The second major issue is that you aren't aware that your design is badly flawed. Regular domestic 60W bulbs aren't designed for decent stage illumination. The throw is all wrong, and besides they simply aren't bright enough to do sod all. Stage lighting needs crazy amounts of power if you're using incandescent lights. When you use that kind of power though, you get a lot of heat, and then you need the design of a stage par to keep that under control. So you might as well buy stage pars.

Except that all that power is a nightmare to manage. It's a real job to make sure you aren't going to blow fuses during your gig. And worse, your switching circuit is going to have to dissipate high levels of heat too. As well as having to not interfere with the sound when it switches on and off, which is a perpetual problem for every mains dimmer ever made, even the best ones. Actually, never mind your sound - you also need to not block TV and radio reception for a couple of blocks around you.

The solution which every stage and every gigging DJ and musician uses these days is LED pars. Fairly cheap, low power, decent brightness, controllable over DMX. Job done.

So if you're going to build your own lights these days, you should be using LEDs. Do the job properly. Of course it'll cost you much more to make it yourself than to buy it off the shelf, but then you were going to have the same situation with your original suggestion, so I'm assuming you're doing it as a project to learn electronics, and not because the end result will be very useful or cost-effective.

There's a third problem too, though. This involves mains voltage, and you very clearly are not yet highly skilled at electronics. This presents a clear hazard to you, your house, and everyone living in your house. I strongly advise you not to attempt this, because you don't know enough yet to be safe with mains.

Edit to add: If you're planning on gigging as a DJ, this also presents a clear hazard to everyone at your gigs too. Your homebrew kit will not pass an electrical safety test. If anything goes wrong then you are directly to blame for gross negligence, and your insurance will not cover you. This means you and your family could also lose your house and every possession you have.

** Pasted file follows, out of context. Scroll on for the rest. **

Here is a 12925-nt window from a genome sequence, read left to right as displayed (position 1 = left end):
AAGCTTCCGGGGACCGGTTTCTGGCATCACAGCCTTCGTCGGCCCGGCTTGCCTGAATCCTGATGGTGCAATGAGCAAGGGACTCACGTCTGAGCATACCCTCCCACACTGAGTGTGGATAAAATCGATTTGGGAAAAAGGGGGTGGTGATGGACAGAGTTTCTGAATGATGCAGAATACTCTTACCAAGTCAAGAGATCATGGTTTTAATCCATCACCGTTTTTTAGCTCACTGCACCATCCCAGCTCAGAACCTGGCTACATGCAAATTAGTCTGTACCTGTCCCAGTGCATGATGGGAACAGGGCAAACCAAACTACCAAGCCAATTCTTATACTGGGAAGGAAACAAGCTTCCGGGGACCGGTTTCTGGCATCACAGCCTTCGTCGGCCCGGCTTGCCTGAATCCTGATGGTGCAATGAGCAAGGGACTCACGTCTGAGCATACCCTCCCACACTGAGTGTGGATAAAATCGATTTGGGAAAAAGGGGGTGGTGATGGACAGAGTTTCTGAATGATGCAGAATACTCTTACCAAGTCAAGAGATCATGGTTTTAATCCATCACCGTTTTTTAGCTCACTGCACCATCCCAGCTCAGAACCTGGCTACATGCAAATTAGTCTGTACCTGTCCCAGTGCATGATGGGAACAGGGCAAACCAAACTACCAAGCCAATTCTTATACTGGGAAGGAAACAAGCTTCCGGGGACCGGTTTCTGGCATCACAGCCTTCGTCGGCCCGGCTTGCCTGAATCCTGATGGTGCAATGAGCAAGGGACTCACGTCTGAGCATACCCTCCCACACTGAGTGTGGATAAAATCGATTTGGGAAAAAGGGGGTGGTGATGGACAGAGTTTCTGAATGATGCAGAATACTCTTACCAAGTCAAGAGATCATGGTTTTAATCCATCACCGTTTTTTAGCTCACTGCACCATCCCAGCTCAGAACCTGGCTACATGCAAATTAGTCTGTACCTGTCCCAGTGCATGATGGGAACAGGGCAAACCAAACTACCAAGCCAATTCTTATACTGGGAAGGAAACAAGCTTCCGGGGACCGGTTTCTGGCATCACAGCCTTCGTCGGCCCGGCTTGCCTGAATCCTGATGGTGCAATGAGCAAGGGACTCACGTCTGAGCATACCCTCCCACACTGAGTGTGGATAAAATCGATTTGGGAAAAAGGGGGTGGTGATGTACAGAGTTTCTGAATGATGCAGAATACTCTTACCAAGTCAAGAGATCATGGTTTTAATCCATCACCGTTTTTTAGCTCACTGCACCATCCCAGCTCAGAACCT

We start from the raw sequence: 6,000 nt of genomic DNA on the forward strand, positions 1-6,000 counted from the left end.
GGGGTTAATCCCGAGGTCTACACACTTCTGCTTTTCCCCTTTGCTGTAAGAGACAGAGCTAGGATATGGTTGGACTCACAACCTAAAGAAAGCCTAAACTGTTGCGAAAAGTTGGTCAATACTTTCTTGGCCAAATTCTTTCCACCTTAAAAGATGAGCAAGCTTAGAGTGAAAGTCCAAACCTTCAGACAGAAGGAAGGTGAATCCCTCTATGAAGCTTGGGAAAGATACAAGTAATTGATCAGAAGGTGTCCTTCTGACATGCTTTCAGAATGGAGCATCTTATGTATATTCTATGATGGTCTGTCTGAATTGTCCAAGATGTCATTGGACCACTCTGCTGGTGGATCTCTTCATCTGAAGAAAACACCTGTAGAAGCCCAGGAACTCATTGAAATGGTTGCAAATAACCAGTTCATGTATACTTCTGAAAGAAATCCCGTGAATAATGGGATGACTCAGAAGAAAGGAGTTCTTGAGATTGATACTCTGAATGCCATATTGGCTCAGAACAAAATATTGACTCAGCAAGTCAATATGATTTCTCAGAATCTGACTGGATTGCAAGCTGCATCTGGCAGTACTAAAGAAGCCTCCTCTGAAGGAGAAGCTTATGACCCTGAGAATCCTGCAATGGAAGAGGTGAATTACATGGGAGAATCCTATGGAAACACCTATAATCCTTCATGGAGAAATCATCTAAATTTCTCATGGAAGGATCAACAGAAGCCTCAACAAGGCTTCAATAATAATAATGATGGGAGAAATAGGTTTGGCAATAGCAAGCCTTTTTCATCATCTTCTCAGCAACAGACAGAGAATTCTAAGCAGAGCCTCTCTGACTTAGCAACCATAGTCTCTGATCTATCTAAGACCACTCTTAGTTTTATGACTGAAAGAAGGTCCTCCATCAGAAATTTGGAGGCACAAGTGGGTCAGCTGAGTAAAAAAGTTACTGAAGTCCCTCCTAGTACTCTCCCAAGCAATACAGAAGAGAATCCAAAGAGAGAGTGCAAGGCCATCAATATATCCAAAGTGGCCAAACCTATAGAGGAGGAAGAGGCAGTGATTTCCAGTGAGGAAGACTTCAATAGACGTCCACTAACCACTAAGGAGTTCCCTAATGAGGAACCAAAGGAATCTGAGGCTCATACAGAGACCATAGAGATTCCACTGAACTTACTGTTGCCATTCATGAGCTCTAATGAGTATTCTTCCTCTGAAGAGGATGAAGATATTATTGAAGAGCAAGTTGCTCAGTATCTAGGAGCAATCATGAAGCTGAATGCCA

If I've not made it clear enough, you really shouldn't be doing this...

  • 1
    If you are going to use consumer incandescents, the 500W linear halogen type are the ones to go for. They have a sort of floodlight pattern and a decent amount of power. They used to be a good cheap option for adding extra power when short of proper lanterns, and that can take being flashed without burning out expensive bulbs. – Chris H Oct 15 at 12:06
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    Plus, Disco lights are like, so last millennia, dude. – mickeyf Oct 16 at 13:22

Your best bet is probably to use SSRs (solid state relays) which include drive and isolation circuitry in one package. They also include a thyristor and usually a heat spreader to interface with a heat sink, if necessary, that is electrically isolated.

The mechanical relays are unsuitable, they will be noisy and wear out very quickly.

Keep in mind that SSRs will typically give complete cycles, so at 5Hz you may see undesirable beating between that and the mains frequency.

You can't switch mains.

First you shouldn't switch it because mains power is dangerous, and you should not be running it through a homebrew gadget (it violates the electrical code and will void your insurance if it causes a fire/injury).

But the deal-killer is no mains lamps are fast enough.

  • Incandescents have too slow a rise/fall time; at 5Hz you wouldn't be flashing them so much as PWM dimming them.
  • Fluorescents are Right Out even if "instant start" was fast enough; startups are extremely wearing on a fluorescent and you'd burn up the usable life in the tube in about a half hour.